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Public Sector Informant : PSI - September
THE PUBLIC SECTOR INFORMANT 19 [SEPTEMBER 2010] BRADLEY ALLEN LAWYERS P: 02 6274 0999 | F: 02 6274 0888 9 th Floor Canberra House, 40 Marcus Clarke Street, Canberra ACT 2601 | GPO Box 240 Canberra ACT 2601 DX 5633 Canberra | www.bradleyallen.com.au Estate Planning Keith Bradley and Rebecca Tetlow are experts in Estate Planning and are available to advise and assist with: Estate planning including Wills against estates Keith Bradley AM Partner Rebecca Tetlow Voters back a changed political climate Pricing carbon A hung Parliament may deliver to voters what they want: principled leadership on climate change [CLIMATE CHANGE:DAN G AFFNEY] Despite strident opposition to an emissions-trading system by some exposed industries, many businesses and investors want decisive and progressive policies on carbon trading and renewable energy Federal Labor's failure to honour its commitments on climate change and emis- sions trading was a wrecking ball that demolished Kevin Rudd's prime ministership and slashed the party's support at the recent election. In the business sector, long delays and inadequate action on economic and structural reforms is stalling investment in renewable energies and putting a brake on sustainability and energy-efficiency programs in manu- facturing, mining, energy, transport and corporate property companies. The refusal of both main parties to provide certainty and commit to market mechanisms to cut greenhou- se gas emissions means it is in- creasingly unlikely that Australia will meet its modest commitment to a 5 per cent reduction in carbon emis- sions from 2000 levels by 2020. Regrettably, the failure of prime minister Julia Gillard and opposition leader Tony Abbott to articulate progressive, long-term social, econ- omic and environmental policies was a distinguishing feature of the elec- tion campaign. Indeed, the economist and author of the Climate Change Review, Professor Ross Garnaut, recently characterised this state of affairs as the ''nadir of the early 21st- century political culture, in which short-term politics and accession to sectional pressures has held sway over leadership and analysis of the national interest''. Carbon is deeply embedded in the Australian economy. Eighty-seven per cent of the nation's energy is sourced from fossil fuels and the export of coal and liquefied natural gas contribute substantially to its export income. Australia is also climate sensitive. It is the driest inhabited continent on Earth and no nation will be more vulnerable to global warming and predicted climate extremes, in the form of hotter temperatures, drought, water scarcity, storm surges, flooding and bushfires. The nation's economy is also threatened by the consequences of global warming. Agriculture and farm exports contributed $32 billion to the economy in 2005 but the drought of 2002-03 wiped almost $6 billion from gross domestic prod- uct and saw 100,000 people lose their jobs. The nation's food bowl, the Murray Darling Basin, supplies 40 per cent of the nation's food and contributes significantly to export income from beef, livestock, wool, barley, wheat, and canola. But com- puter modelling by the Australian Bureau of Agricultural and Resource Economics reveals that Australian wheat, beef, dairy and sugar pro- duction could decline by up to 20 per cent by the middle of this century and agricultural output could fall by as much as 80 per cent. Climate change will also threaten the nation's vast and fragile infra- structure network -- roads, railways, bridges, schools, hospitals, ports, electricity lines, and water and sewage pipes -- which is ill-equipped for rapid climate change and its consequences. Nobody, therefore, would have disagreed with Garnaut's assessment two years ago that climate change was a ''diabolical'' policy problem for governments. Garnaut acknow- ledged that an emissions trading scheme would result in emissions- intensive, trade-exposed sectors such as coal, gas and aluminium facing disadvantages in a world slow to move to a global carbon-trading regime. However, he also warned that, in the longer term, a world market that prices carbon will irrevo- cably damage Australia's terms of trade given our heavy reliance on the export of carbon-based commodities. Nobody could have guessed that the policy responses to the Garnaut report would destroy the leaders of both main political parties. Former Liberal leader Malcolm Turnbull's determination to support Labor's carbon-trading legislation in Novem- ber last year saw him replaced by Abbott. Rudd's decision this year to shelve action on the ''great moral, environmental and economic chal- lenge of our age'' saw him squander his mandate and lose the prime ministership. An irony of this fiasco is that Australians want timely action on climate change and support an emis- sions trading scheme. Repeated surveys have shown the community understands that a carbon price would raise energy prices. But they support this when told that receipts from the sale of carbon permits will be used to offset rising power costs for people on lower incomes. Similarly, despite strident oppo- sition to an emissions-trading system by some exposed industries, many in the business and investment sectors want decisive and progressive poli- cies on emissions trading, carbon abatement and renewable energy. Origin Energy boss Grant King affirmed last month his support for a carbon market, saying, ''We've believed and articulated for quite some time that we think the most effective way to manage carbon and reduce carbon emissions in the econ- omy is through putting a price on carbon and in so doing through an ETS, not a tax.'' AGL Energy chief Michael Fraser has warned repeat- edly that delays over the emissions- trading scheme and renewable energy targets threaten Australia's reputation as a stable investment destination. Australian National University economist and Reserve Bank board member Professor Warwick McKib- bin also cautioned that delaying the introduction of the emissions-trading scheme could cause job losses in banks and big companies that were preparing to trade carbon permits before the promised mid-2011 com- mencement. ''Industry must be very frustrated,'' he said in response to Rudd's back-down. ''This is the worst possible outcome for them.'' Meanwhile, the prospect of a price on carbon has seen hundreds of companies sink capital into low- carbon and green-energy programs, while venture capital has backed hundreds of start-ups hoping to profit from a transition to a low-carbon economy. In the United States, com- panies such as Google, Wal-Mart, Target, Cisco, Hilton, Ford, Chrysler and General Mills have reported saving tens of millions of dollars through renewable energy, energy efficiency and recycling schemes. In Britain, 20,000 public and private sector organisations need to register and report their energy use by the end of this month under the Government's CRC Energy Effic- iency Scheme. Those whose elec- tricity use exceeded 6000 megawatt- hours in 2008, expected to be about 5000 companies, must join a cap-and- trade scheme that will begin in April next year. The scheme requires organisations to record and monitor their CO2 emissions before buying allowances equivalent to their emis- sions each year. In the US, regula- tions such as the Environmental Protection Agency's Mandatory Re- porting of Greenhouse Gases Rule and laws to create greener buildings in New York City are setting founda- tions for a significant new compliance-based reporting market. Carbon and energy accounting software companies are among hund- reds of businesses that mushroomed in response to promised emissions- trading schemes and the new green- ing of business. Analyst company Verdantix has predicted that the carbon and energy management industry will double in value to $US250 million ($A280 million) by 2012 as companies realise that measuring and tracking energy, water, fuel and carbon with spread- sheets and utility bills is inadequate for new environmental reporting and auditing regimes. In Australia, the business drivers for pursuing better environmental performance and reporting have been regulation, under the National Greenhouse Energy Reporting Sys- tem, and broader strategic goals in areas such as risk management, business continuity and business transformation for a future low- carbon economy. Some companies have also been spurred into action by shareholder agitation, the greening of large investment and pension funds, and the rising influence of initiatives such as the Global Reporting Initiat- ive and the Carbon Disclosure Proj- ect. As an example, two years ago, the Australian company Metcash Trading set a goal of becoming more environmentally sustainable. The distributor of food and fast-moving consumer goods is piloting energy and water-saving programs that could save it millions of dollars in business costs. Like many of its peers around the world, Metcash has adopted sophisticated software to manage its environmental data and assess the return on investment of energy and carbon-abatement programs. Putting a sufficient price on greenhouse gas emissions through an emissions-trading scheme or carbon tax and applying a significant part of the revenue from emissions permits or tax receipts to support research, development, commercialisation and adoption of new low-emissions tech- nologies were the central aspects of the climate change policy recommen- ded by the Garnaut review. However, during the election cam- paign, both Gillard and Abbott rejec- ted the introduction of either an emissions-trading scheme or carbon tax. Their stances may change as the two negotiate with the Independents and Greens in the hope of forming a minority government. The Greens certainly support a market mechanism for pricing car- bon. They have taken new Senate spots from both the Liberal and Labor parties and will hold the balance of power in the upper house from July next year; which they are likely to hold for at least the next six years. Businesses and investors want greater certainty before committing further funds to sustainable low- carbon technology and business prac- tices. Meanwhile, the politics of change is taking root in Canberra: Australians have repudiated political leaders who abdicated action on climate change and have endorsed a new green body politic. Now is the time to listen and lead. Dan Gaffney is marketing and communications manager at CarbonSystems, which produces accounting software.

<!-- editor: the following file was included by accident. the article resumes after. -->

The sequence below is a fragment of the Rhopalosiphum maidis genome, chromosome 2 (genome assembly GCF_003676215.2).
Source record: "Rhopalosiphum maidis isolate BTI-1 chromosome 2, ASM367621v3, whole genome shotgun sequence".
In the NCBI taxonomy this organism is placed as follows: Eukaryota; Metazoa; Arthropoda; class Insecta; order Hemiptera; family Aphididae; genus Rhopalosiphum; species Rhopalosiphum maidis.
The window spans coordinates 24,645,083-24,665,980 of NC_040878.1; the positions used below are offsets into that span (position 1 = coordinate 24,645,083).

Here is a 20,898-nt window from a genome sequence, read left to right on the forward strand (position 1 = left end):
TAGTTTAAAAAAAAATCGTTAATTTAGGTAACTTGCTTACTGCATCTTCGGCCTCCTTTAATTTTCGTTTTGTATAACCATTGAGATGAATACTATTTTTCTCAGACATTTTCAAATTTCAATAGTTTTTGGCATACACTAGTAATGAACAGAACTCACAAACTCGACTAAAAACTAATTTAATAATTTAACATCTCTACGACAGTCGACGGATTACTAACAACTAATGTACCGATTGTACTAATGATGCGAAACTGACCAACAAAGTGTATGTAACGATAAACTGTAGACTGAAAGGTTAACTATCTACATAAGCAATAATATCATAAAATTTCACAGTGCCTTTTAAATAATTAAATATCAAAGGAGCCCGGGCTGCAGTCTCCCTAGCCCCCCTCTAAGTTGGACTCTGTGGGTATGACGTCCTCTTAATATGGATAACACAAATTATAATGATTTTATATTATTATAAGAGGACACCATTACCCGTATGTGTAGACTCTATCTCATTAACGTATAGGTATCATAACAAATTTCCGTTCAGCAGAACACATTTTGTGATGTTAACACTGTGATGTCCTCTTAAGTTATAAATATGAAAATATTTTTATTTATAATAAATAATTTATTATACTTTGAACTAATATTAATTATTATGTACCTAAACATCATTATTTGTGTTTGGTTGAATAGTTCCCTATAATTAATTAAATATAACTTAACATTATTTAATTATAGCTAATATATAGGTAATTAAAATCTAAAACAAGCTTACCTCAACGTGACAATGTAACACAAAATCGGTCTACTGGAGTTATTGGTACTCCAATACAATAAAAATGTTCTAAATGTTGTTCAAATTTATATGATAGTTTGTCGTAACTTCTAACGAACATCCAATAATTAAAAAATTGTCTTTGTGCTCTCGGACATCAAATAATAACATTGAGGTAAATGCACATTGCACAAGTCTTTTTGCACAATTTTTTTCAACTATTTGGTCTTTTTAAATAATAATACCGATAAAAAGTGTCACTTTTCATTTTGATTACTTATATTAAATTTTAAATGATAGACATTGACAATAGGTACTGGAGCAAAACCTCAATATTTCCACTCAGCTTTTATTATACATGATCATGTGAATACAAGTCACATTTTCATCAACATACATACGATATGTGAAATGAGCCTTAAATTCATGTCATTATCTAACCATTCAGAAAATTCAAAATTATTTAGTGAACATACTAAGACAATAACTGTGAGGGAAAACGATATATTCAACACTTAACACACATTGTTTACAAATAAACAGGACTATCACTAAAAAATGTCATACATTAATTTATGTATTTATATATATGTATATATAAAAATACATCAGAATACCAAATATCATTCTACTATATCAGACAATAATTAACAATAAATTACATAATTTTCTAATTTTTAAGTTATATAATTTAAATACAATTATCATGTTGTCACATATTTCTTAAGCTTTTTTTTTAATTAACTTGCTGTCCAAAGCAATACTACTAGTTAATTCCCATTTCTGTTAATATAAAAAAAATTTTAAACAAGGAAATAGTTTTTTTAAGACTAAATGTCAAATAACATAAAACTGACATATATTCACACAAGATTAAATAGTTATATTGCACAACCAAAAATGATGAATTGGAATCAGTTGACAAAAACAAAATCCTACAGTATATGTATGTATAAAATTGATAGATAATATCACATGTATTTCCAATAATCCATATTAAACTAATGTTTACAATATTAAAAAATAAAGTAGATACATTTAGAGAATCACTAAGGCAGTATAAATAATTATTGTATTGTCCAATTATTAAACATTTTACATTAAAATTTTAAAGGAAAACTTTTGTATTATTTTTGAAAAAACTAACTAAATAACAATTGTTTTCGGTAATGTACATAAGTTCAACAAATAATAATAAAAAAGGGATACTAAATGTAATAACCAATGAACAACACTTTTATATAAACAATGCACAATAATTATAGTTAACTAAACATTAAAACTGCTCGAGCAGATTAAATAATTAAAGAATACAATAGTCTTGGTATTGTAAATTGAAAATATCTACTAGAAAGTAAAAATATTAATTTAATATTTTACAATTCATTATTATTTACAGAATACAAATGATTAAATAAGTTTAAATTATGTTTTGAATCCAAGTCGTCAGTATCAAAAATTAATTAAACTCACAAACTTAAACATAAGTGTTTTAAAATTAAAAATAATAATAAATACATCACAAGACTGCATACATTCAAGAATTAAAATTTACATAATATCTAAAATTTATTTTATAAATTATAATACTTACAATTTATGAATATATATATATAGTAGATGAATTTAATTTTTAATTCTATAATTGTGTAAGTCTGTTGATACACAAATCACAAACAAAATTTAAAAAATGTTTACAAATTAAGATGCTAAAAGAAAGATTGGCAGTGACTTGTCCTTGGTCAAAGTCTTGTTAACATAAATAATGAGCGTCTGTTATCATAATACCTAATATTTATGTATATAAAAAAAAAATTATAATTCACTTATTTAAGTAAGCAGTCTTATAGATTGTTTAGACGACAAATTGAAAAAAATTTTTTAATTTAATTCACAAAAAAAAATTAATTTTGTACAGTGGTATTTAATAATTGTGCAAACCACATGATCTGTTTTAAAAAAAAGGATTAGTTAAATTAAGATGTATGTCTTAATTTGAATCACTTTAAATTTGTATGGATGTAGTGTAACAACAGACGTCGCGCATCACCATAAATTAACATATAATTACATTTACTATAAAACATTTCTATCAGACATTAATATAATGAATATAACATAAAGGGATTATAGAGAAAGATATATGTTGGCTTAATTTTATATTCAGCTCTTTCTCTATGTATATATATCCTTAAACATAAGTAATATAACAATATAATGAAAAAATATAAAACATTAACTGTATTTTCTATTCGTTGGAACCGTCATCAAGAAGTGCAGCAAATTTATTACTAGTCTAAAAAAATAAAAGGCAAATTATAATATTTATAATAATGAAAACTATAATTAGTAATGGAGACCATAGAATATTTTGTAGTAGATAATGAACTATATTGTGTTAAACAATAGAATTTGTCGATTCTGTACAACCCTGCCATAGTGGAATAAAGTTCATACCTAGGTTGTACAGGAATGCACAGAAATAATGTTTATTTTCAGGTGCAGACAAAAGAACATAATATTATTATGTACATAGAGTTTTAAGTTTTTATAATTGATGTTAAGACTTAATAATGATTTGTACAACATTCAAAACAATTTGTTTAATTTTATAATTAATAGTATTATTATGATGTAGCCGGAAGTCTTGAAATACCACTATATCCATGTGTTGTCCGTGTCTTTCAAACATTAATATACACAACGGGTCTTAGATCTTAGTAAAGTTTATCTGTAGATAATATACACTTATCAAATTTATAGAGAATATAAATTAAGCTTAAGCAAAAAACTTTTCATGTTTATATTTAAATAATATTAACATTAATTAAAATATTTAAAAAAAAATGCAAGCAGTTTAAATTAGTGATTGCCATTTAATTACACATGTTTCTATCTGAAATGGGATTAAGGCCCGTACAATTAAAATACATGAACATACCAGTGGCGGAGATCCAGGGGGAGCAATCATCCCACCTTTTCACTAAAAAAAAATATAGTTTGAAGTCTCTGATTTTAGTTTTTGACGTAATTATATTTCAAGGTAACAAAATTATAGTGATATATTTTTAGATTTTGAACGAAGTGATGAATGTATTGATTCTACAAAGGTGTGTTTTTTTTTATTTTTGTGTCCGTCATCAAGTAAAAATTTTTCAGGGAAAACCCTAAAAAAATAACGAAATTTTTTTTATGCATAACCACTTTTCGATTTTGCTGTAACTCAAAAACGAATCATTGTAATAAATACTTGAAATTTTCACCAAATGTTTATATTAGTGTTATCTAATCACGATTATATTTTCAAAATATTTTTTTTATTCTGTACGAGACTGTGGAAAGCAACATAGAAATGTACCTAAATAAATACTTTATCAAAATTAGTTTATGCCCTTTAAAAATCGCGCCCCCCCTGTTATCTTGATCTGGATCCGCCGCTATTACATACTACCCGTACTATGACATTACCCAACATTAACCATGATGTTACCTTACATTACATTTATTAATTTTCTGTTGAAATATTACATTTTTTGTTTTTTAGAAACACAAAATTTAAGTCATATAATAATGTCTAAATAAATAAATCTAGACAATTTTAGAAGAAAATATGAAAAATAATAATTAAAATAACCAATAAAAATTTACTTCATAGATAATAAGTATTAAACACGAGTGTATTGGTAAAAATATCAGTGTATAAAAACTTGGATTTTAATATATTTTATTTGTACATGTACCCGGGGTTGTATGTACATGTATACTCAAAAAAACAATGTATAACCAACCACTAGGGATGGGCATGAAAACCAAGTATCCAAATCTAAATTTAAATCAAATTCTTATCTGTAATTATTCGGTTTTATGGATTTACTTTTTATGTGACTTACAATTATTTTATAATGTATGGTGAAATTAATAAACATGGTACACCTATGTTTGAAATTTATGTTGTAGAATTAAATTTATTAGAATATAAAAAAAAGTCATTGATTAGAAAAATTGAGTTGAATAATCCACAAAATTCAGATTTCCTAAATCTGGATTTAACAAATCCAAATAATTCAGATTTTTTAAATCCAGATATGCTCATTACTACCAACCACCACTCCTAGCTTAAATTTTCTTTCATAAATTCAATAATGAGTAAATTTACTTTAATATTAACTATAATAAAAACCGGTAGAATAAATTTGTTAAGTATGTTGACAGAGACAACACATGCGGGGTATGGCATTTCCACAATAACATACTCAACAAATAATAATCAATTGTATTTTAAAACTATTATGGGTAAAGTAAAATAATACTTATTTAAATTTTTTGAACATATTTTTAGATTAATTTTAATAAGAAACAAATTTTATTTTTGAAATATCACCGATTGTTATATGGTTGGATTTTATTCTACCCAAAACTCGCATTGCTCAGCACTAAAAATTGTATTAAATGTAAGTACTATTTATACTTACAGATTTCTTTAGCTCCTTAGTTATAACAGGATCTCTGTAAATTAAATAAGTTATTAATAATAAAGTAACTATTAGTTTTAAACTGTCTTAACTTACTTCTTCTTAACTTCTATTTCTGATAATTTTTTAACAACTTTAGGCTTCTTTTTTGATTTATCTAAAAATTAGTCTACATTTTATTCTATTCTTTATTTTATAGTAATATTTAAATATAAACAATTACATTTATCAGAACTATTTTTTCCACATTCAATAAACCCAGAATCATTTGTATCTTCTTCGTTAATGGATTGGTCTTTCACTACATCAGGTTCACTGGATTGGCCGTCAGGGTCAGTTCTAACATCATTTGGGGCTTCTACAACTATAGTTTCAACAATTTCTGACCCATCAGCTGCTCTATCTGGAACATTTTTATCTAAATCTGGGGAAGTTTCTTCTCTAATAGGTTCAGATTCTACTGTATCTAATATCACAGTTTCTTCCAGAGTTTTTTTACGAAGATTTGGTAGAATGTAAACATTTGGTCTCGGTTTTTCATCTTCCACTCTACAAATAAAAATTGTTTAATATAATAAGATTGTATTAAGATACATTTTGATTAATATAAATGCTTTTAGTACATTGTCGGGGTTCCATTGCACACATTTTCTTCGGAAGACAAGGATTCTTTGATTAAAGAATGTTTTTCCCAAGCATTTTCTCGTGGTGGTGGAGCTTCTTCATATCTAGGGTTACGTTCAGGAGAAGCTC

PSI - October